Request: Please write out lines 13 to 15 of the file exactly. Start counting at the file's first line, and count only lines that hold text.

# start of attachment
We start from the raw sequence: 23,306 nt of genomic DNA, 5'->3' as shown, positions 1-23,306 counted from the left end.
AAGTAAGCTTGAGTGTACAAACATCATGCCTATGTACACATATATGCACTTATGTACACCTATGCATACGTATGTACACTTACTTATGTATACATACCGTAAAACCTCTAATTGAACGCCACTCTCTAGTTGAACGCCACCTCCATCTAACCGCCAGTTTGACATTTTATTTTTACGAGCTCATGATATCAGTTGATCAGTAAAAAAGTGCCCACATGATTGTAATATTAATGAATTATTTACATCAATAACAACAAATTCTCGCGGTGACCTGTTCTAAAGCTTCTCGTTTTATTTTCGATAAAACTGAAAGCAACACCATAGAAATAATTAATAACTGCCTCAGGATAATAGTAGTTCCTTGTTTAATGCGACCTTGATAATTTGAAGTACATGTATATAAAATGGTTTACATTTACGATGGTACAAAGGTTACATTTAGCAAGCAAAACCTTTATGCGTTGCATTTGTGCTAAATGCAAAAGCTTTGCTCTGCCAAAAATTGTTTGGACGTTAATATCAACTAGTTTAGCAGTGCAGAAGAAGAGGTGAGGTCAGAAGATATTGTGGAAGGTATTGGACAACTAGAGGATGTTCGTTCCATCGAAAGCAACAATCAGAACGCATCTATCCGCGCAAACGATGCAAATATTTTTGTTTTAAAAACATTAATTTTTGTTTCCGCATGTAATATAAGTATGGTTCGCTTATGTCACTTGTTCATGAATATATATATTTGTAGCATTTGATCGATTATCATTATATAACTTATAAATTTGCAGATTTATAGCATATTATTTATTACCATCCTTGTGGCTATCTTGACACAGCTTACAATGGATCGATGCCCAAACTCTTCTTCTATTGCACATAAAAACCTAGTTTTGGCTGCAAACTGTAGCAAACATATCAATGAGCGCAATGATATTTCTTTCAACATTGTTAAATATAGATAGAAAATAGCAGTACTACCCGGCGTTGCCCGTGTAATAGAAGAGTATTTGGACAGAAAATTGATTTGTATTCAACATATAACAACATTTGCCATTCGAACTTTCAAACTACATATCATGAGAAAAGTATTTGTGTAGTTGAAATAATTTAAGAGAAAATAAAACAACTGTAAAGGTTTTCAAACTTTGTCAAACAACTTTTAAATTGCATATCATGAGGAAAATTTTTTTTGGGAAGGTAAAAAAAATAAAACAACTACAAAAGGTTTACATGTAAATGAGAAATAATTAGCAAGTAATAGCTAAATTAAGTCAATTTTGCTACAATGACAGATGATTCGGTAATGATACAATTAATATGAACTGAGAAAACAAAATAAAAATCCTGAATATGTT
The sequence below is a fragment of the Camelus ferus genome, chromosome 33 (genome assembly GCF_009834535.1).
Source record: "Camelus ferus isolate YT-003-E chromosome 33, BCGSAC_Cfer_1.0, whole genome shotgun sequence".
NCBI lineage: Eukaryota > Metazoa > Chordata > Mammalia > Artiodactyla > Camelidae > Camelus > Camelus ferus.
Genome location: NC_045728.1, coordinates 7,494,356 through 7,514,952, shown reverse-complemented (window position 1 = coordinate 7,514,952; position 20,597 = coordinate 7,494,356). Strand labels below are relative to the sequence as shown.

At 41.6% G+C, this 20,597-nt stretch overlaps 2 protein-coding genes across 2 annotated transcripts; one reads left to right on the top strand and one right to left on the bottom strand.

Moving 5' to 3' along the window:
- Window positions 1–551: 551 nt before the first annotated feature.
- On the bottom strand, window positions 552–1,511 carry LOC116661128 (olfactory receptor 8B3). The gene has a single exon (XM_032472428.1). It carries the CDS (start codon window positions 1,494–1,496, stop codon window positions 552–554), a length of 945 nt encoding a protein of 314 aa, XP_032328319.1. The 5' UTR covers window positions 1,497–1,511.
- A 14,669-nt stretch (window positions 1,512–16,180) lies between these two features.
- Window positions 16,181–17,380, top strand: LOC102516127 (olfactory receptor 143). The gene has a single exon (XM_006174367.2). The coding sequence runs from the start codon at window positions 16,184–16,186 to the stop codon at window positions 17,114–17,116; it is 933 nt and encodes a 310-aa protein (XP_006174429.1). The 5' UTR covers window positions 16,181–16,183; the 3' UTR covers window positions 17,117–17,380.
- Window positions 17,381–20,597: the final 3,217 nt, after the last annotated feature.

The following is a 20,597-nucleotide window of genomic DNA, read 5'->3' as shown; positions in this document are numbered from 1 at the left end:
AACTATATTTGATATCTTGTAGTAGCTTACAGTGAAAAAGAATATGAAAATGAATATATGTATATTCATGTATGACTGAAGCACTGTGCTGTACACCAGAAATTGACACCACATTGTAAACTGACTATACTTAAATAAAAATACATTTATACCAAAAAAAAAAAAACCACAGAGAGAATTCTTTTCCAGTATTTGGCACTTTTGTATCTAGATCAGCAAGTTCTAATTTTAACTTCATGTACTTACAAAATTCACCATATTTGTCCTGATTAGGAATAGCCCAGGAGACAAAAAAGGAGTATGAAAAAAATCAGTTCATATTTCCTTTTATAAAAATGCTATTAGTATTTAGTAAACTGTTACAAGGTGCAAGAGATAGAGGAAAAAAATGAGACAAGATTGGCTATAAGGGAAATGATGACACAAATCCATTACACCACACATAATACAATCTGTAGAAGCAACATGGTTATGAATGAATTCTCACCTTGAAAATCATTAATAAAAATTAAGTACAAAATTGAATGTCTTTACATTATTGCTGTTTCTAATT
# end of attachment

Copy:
- Window positions 17,381–20,597: the final 3,217 nt, after the last annotated feature.

The following is a 20,597-nucleotide window of genomic DNA, read 5'->3' as shown; positions in this document are numbered from 1 at the left end:
AACTATATTTGATATCTTGTAGTAGCTTACAGTGAAAAAGAATATGAAAATGAATATATGTATATTCATGTATGACTGAAGCACTGTGCTGTACACCAGAAATTGACACCACATTGTAAACTGACTATACTTAAATAAAAATACATTTATACCAAAAAAAAAAAAACCACAGAGAGAATTCTTTTCCAGTATTTGGCACTTTTGTATCTAGATCAGCAAGTTCTAATTTTAACTTCATGTACTTACAAAATTCACCATATTTGTCCTGATTAGGAATAGCCCAGGAGACAAAAAAGGAGTATGAAAAAAATCAGTTCATATTTCCTTTTATAAAAATGCTATTAGTATTTAGTAAACTGTTACAAGGTGCAAGAGATAGAGGAAAAAAATGAGACAAGATTGGCTATAAGGGAAATGATGACACAAATCCATTACACCACACATAATACAATCTGTAGAAGCAACATGGTTATGAATGAATTCTCACCTTGAAAATCATTAATAAAAATTAAGTACAAAATTGAATGTCTTTACATTATTGCTGTTTCTAATT